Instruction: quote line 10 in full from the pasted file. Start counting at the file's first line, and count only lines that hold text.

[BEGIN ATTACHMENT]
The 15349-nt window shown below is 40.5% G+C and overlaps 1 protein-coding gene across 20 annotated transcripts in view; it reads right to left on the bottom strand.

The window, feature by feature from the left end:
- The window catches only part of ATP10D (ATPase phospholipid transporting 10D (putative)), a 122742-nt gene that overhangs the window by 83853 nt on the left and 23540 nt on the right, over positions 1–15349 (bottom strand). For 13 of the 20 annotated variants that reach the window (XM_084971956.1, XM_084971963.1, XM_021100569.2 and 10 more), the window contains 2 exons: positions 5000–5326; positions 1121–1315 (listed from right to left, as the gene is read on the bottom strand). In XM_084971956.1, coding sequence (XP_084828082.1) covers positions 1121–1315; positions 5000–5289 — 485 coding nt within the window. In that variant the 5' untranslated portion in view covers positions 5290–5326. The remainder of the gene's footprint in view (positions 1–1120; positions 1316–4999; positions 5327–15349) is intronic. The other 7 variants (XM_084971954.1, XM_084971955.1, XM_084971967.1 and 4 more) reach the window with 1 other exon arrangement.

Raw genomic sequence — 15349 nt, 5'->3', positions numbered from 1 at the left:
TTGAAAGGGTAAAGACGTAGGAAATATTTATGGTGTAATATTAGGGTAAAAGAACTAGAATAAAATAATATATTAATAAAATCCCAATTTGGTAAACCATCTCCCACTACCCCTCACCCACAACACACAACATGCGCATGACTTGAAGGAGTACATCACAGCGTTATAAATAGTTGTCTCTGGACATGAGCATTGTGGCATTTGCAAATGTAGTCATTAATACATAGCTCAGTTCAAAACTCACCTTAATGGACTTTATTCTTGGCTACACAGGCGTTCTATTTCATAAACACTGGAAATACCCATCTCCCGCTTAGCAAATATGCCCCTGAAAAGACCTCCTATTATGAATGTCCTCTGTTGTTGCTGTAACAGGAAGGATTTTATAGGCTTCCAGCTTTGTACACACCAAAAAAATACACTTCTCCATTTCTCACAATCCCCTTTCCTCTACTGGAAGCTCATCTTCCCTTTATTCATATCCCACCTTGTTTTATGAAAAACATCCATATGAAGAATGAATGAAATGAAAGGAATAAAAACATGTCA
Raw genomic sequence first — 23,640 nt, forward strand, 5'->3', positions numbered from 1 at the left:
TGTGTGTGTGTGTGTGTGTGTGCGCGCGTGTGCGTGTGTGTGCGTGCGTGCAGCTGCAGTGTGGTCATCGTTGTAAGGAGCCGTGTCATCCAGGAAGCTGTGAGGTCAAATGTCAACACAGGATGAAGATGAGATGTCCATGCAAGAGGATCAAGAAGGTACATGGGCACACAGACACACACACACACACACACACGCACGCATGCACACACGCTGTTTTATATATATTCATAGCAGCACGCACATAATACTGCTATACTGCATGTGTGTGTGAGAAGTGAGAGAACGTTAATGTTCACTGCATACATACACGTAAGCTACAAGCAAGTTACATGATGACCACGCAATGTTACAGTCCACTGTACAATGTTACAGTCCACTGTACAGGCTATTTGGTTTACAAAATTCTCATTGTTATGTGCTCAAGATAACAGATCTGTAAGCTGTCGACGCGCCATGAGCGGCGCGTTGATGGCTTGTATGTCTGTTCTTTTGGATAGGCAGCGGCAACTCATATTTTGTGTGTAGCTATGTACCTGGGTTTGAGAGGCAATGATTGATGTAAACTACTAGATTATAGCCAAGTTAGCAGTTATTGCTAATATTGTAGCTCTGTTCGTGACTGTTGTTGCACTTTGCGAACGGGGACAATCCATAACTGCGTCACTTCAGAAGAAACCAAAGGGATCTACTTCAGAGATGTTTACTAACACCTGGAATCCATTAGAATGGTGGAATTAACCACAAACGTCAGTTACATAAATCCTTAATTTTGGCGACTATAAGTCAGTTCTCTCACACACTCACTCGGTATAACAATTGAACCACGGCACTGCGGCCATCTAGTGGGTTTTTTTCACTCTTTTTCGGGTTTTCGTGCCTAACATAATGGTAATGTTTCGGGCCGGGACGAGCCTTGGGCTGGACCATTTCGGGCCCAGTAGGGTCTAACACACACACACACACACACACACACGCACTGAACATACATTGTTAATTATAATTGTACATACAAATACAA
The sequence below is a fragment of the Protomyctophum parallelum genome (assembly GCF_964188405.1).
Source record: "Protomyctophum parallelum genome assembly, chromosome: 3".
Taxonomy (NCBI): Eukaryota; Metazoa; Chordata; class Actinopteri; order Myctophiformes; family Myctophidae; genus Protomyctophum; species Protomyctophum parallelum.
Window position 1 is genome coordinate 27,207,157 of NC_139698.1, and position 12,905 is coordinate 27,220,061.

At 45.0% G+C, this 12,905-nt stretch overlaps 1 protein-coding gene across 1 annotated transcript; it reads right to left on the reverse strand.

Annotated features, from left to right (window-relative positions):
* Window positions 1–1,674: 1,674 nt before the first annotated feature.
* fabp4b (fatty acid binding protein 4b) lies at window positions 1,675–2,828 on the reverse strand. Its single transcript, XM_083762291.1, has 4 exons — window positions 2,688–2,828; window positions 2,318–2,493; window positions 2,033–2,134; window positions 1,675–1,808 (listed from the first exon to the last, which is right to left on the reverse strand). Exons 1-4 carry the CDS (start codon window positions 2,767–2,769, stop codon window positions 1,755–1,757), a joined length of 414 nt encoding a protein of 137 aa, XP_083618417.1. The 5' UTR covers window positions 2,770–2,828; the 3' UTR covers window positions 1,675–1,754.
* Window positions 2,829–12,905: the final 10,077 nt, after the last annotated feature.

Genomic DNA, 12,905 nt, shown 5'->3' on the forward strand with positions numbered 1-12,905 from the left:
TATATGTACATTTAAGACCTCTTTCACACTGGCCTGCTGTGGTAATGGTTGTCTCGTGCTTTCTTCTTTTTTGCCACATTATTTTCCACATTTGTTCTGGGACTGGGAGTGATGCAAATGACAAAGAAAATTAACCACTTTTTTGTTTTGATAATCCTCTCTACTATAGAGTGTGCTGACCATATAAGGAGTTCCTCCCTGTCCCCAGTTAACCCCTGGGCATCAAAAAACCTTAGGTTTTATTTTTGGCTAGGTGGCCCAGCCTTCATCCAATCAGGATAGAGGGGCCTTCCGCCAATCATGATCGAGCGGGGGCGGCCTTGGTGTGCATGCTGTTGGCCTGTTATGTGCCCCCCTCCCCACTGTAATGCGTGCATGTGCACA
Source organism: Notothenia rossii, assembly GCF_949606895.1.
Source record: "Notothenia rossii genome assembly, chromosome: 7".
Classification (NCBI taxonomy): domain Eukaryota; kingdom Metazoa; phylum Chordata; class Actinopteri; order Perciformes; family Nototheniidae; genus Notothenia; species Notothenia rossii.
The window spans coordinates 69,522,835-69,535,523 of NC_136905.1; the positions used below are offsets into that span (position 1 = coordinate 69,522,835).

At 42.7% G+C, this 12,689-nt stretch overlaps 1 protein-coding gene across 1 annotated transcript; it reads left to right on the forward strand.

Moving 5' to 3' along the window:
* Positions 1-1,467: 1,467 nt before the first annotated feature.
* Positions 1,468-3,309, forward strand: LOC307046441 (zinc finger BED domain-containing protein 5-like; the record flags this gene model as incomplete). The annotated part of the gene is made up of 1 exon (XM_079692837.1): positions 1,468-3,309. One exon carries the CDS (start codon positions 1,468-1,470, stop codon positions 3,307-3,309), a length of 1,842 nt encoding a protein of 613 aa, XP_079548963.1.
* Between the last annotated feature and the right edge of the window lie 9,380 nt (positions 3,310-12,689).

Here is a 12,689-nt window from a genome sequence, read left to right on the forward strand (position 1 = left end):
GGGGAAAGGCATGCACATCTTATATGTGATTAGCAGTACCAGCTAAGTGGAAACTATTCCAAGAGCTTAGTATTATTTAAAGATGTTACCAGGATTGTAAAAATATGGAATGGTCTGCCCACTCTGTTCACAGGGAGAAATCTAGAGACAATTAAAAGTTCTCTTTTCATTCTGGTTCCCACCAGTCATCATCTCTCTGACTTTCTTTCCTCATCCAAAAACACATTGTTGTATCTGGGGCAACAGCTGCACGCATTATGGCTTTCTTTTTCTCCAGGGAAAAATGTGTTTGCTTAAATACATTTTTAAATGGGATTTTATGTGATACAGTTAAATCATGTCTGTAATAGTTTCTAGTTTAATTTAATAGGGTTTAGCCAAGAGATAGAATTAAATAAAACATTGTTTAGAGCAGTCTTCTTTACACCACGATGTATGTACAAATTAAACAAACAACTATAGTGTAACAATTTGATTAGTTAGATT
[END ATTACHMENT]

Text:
Taxonomy (NCBI): Eukaryota; Metazoa; Chordata; class Actinopteri; order Myctophiformes; family Myctophidae; genus Protomyctophum; species Protomyctophum parallelum.